Here’s what you missed. Our speaker for July 14th was Barry Emens from Riverton. He’s the Chairman of the Riverton Shade Tree Commission and has been on their board for 25 years. He’s a member of the New Jersey Board of Certified Tree Experts and the New Jersey State Community Forestry Council. He retired from the United States Department of Agriculture as the Director of Animal and Plant Health Inspection Services focusing on Insects and Diseases.
The earlier rains came to an end, the campfire was lit, and the Delran Green Team was ready to introduce their first speaker in a series of Tuesday evening “campfire chats”. The Delran Green Team has selected speakers in a variety of topics intended to increase awareness. The first speaker was Barry Emens, A Riverton- based professional forestry consultant and residential Shade Tree Board Member. He spoke to the group on the Importance of Residential Tree Management.
Mr. Emens stressed the need for careful municipal planning. New Jersey Motor Vehicle Commission sells “Treasure our Trees” license plates. The purchase of these tags helps fund New Jersey’s Shade Tree and Community Forest Program which provides grant funding to municipalities to prepare a Community Forestry Plan. These plans help towns determine the health of the tree, when and where to prune, and which trees should be removed entirely.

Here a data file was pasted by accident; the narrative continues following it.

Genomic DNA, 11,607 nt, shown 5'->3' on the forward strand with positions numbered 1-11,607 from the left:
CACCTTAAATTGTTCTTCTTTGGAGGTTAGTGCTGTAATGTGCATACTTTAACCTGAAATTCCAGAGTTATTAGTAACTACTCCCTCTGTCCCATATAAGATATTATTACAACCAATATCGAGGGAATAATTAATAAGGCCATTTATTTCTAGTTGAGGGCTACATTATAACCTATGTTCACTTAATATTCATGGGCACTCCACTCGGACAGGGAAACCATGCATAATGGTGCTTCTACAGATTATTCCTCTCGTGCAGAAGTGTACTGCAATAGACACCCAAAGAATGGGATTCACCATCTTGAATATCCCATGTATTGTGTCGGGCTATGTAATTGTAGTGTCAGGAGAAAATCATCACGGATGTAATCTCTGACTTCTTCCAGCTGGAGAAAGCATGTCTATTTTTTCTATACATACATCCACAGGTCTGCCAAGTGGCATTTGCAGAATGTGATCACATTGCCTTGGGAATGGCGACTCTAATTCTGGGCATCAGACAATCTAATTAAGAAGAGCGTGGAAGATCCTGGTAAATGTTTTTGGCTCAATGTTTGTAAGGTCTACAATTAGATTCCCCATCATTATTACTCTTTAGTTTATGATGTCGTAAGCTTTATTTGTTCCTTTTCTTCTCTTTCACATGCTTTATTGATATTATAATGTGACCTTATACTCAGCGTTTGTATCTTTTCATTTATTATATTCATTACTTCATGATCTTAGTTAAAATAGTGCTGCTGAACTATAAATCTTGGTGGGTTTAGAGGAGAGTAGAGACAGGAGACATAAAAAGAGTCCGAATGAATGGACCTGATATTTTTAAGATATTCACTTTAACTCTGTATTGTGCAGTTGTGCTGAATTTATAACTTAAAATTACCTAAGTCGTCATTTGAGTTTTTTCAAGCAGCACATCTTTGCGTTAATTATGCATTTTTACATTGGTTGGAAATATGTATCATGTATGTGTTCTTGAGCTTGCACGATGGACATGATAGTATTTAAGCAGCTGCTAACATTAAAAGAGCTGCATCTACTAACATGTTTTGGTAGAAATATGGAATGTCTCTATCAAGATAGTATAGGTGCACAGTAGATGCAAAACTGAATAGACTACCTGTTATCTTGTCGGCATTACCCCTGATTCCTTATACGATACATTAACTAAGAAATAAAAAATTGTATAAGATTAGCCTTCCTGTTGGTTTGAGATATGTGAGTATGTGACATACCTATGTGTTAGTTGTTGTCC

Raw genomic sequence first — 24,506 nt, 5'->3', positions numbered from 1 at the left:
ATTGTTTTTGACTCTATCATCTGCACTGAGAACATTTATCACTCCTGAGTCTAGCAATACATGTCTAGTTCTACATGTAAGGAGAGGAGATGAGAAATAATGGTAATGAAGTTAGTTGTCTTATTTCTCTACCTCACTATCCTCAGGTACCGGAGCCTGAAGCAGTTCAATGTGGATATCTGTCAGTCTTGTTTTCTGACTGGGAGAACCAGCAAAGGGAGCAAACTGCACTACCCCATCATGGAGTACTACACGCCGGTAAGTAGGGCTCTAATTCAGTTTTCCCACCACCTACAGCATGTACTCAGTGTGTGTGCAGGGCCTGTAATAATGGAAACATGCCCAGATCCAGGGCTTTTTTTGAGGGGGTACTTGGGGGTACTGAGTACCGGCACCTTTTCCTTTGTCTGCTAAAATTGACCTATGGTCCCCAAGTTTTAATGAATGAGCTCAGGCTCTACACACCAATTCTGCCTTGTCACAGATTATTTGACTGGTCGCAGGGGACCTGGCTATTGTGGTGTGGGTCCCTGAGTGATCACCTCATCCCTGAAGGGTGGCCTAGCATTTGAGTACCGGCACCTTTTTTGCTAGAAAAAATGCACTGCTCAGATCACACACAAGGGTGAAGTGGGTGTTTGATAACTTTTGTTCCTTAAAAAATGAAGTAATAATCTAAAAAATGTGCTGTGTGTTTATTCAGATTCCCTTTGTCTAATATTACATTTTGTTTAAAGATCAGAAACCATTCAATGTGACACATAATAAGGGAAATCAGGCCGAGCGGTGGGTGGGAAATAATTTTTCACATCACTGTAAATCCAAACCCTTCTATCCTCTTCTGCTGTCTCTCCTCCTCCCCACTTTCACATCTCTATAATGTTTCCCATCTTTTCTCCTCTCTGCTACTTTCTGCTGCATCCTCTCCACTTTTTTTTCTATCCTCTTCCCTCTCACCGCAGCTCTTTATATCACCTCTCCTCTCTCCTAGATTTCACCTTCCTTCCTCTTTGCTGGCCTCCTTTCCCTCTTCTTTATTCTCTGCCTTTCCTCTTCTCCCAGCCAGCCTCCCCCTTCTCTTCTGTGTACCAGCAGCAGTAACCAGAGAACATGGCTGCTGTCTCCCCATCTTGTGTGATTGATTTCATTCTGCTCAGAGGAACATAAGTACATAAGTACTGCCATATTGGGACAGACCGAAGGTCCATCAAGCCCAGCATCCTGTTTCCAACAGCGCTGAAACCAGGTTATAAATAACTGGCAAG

He provided some good advice for tree selection and planting locations for residents. Consider the size and shape of the tree and the location it will be planted. Don’t plant a tree expected to grow over 50 feet near wires. A tree which grows very wide should be planted far from your house. Select new varieties that are insect and disease resistance, drought tolerant, and easy to maintain.
There’s a new Sweet Gum that doesn’t produce balls. Over-mulching is very common problem especially with landscapers. Piling up mulch on the trunk of the tree encourages the roots to grow up. This may look nice, but it prevents tree roots from proper breathing and induces insect infestations.
Emmons gave the group some good advice —”plan for 70 to 80 years in the future when considering a tree on a particular site”. He also recommended that you never plant a new tree in the same hole from which a tree was removed and when hiring someone to work on your trees, considering a tree expert, get three estimates, be sure the company is insured, and make sure they don’t use spikes to climb the tree.